Remy Martin, without question, is Kansas basketball’s emotional leader.
He’s the one always gesturing to the crowd. Or screaming toward the sky. Or even — during an early moment in KU’s 88-61 home victory over Nevada on Wednesday night — congratulating teammate Ochai Agbaji for a made three … before the shot was even halfway to the rim.
Rah-rah, however, is different from a player’s on-court actions. And after-play emotion is separate from in-game body language.
The distinction between the two was evident if you watched closely on Wednesday night, leading to coach Bill Self — a man who was highly critical of Martin last game — saying this about his senior point guard afterward.
“I thought Remy’s energy defensively in the first six minutes,” Self said, “was the biggest reason why we got off to a good start.”
Self complained aloud after his team’s close win against Stephen F. Austin on Dec. 18 that his guards were too passive. In particular, the Jayhawks guards can switch all guard-to-guard ball screens on defense, but Self believed that didn’t mean they always had to do that.
Quick translation: If you can fight through a bad screen and stay with your man, it’ll be easiest on everyone to do that and not take the lazy way out.
So watch Martin on Stephen F. Austin’s first possession last game. The Lumberjacks don’t even set a screen on the perimeter, and Martin points for a switch with his teammate Agbaji. Then, after a big-man ball screen, Martin is late to recover, then doesn’t do much to disrupt the play.
That’s the baseline. Now compare that to Martin’s first defensive possession against Nevada from Wednesday night.
Grant Sherfield is the Wolf Pack’s best player, meaning the safe assumption would’ve been that KU defensive stopper Dajuan Harris might guard him first.
Instead, it was Martin … who seemed to take pride in giving Sherfield a hard time. First, he picked him up in the backcourt to provide some pressure, then off the ball, stayed attached through two Sherfield cuts to ensure he couldn’t get it back.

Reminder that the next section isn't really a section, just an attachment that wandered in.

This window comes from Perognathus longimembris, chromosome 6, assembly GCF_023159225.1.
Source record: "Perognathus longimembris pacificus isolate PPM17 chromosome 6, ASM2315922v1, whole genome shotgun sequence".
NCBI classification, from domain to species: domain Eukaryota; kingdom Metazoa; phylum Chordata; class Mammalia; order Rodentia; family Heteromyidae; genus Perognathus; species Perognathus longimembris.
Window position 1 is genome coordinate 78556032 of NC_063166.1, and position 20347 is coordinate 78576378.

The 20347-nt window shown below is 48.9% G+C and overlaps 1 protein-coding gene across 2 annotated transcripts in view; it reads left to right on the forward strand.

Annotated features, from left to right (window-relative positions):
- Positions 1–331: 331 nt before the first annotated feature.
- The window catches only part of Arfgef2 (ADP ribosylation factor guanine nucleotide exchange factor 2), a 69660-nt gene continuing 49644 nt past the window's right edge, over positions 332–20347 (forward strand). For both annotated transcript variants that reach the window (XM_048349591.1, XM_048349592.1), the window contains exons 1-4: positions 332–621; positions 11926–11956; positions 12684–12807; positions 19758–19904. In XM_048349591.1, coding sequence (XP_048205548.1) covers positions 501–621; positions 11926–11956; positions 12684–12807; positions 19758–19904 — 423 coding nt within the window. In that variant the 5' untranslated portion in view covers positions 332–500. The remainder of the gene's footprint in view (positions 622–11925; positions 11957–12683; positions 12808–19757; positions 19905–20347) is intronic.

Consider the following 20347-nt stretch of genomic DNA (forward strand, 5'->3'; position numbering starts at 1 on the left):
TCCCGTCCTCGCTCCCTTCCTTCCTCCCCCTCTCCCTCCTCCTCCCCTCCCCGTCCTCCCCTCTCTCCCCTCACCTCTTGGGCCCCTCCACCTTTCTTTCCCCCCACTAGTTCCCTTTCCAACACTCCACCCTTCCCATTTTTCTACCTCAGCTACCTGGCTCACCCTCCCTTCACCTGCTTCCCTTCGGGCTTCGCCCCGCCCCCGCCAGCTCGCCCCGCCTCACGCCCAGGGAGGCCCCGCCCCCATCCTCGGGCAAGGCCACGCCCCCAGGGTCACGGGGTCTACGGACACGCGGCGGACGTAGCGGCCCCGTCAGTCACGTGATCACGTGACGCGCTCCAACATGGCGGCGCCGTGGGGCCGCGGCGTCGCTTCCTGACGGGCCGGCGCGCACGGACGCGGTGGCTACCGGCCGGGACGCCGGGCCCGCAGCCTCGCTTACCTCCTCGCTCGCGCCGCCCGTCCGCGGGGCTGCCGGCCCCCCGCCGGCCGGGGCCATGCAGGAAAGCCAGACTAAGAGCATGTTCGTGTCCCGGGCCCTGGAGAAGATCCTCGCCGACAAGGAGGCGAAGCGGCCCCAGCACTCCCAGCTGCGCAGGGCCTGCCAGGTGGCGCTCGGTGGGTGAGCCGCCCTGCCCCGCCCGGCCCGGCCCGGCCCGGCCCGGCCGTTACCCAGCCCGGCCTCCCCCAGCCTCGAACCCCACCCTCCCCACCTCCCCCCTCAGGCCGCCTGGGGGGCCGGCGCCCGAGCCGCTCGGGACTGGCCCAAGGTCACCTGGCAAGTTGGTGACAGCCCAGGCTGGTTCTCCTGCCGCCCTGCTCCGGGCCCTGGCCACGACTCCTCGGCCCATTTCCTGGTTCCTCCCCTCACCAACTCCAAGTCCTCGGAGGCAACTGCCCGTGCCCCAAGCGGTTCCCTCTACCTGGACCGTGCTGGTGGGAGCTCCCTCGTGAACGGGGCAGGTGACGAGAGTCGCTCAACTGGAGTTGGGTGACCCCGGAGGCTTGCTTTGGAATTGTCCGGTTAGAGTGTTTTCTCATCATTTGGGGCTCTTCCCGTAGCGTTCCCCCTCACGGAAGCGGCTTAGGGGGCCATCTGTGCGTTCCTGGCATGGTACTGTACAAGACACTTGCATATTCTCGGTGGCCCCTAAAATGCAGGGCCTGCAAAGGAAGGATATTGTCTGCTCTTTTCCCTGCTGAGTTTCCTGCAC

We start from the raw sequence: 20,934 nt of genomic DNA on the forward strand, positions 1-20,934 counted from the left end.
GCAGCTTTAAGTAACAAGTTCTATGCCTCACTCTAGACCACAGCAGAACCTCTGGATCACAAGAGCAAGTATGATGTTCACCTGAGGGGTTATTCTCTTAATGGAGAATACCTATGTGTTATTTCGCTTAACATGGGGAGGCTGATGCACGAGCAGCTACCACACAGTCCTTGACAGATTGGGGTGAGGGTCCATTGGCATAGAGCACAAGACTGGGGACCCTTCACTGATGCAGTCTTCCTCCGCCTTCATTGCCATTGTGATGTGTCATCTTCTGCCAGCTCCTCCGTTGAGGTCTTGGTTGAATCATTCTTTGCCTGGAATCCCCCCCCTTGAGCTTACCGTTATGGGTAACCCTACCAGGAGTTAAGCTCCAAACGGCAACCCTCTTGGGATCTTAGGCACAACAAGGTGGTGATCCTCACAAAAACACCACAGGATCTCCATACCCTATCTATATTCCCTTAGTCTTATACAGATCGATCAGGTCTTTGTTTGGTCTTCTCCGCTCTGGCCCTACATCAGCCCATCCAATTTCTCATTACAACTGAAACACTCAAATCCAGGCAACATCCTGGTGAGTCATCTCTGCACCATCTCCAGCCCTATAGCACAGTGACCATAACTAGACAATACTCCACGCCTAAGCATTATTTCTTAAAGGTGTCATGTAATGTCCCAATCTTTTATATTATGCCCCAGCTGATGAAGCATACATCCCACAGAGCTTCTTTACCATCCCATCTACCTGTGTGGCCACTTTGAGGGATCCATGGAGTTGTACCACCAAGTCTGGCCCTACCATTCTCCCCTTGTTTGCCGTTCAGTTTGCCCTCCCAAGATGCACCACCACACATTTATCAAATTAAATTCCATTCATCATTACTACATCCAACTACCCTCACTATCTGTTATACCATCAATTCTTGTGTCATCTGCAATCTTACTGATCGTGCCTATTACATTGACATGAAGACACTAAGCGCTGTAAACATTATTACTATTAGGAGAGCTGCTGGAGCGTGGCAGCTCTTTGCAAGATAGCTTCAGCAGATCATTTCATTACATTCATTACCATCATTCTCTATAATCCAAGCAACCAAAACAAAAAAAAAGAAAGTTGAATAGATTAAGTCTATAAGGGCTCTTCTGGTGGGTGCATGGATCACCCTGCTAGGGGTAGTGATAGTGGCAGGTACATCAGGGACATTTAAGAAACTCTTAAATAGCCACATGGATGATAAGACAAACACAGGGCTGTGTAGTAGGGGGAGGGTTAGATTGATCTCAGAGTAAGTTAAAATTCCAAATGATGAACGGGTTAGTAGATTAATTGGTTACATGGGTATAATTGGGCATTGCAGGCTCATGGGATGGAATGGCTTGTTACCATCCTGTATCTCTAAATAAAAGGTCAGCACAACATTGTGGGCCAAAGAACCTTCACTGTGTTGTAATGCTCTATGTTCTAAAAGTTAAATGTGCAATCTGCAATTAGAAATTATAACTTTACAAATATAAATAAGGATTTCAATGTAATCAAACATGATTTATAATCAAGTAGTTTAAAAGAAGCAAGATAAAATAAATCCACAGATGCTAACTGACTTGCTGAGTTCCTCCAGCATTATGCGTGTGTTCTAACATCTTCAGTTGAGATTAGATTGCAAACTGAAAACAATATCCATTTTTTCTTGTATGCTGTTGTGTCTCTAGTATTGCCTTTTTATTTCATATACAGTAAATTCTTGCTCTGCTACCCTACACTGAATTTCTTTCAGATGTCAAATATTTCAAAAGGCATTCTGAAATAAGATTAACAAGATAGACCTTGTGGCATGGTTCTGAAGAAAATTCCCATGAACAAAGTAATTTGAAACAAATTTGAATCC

It’s a domino effect from there. KU’s Christian Braun saw Martin’s effort and denied a pass on the perimeter. Harris then overplayed his man, and Nevada forward Warren Washington panicked a bit, throwing it into the backcourt.
The butterfly effect never gets to step three without Martin’s first denial. And Nevada feeling uncomfortable all game — on its way to a season-high 21 turnovers — first started with Martin leading KU’s defensive aggressiveness.
It happened the next two possessions as well.
Martin bothered Sherfield the second time down, ignoring a ball screen while fighting through to stay attached. He then gave two lunging efforts to challenge Sherfield’s off-balance shot, leading to a miss and KU runout.
The third possession was more of the same. Martin slithered around a ball screen without asking for help. Braun and Harris again provided pressure that led to a Nevada frenzy and an awkward fallaway jumper that resulted in an airball.
It might seem like minor details on the surface, but it’s difficult to overstate how much a turned-up Martin defensively could lift the Jayhawks’ defensive prospects.
KU built this blowout on stops. Nevada’s 0.79 points per possession was its worst output of the season and the Jayhawks’ second-best effort in their 11 contests.
Self playing two small guards together in Martin and Harris can be challenging when the team is passive. Without constant ball pressure, opponents can get the undersized Martin and Harris in bad matchups, whether that’s trying to go over them in the post or out-muscling them on drives to the rim.
Many of those issues go away, however, when KU is pesky and getting after other teams like this. It helped Wednesday that Self changed up a major tactic — going to a more aggressive ball-screen coverage with his big men. But with the Jayhawks so lethal in transition this season, playing for steals defensively makes sense in an attempt to maximize the talents of this particular team.
It’s too early to know if Self has finally gotten through to Martin. It was only one home game against a non-conference foe, with the competition only improving from here.
But this game, he took evident pride on that end. He didn’t look for teammates to bail him out. He provided enthusiasm during stoppages while also spurring teammates with his intensity when the ball was in play too.
Martin’s box-score line didn’t stand out (nine points, four assists), and he wasn’t one of three players who spoke to reporters afterward. But he still could leave the Fieldhouse knowing he’d played a significant part in his team winning.
The always-wanting-to-please Martin certainly shouldn’t ignore Self’s compliment afterward, either.
For a night, he started to see the game the way his coach does — a significant development for KU’s ceiling if it persists.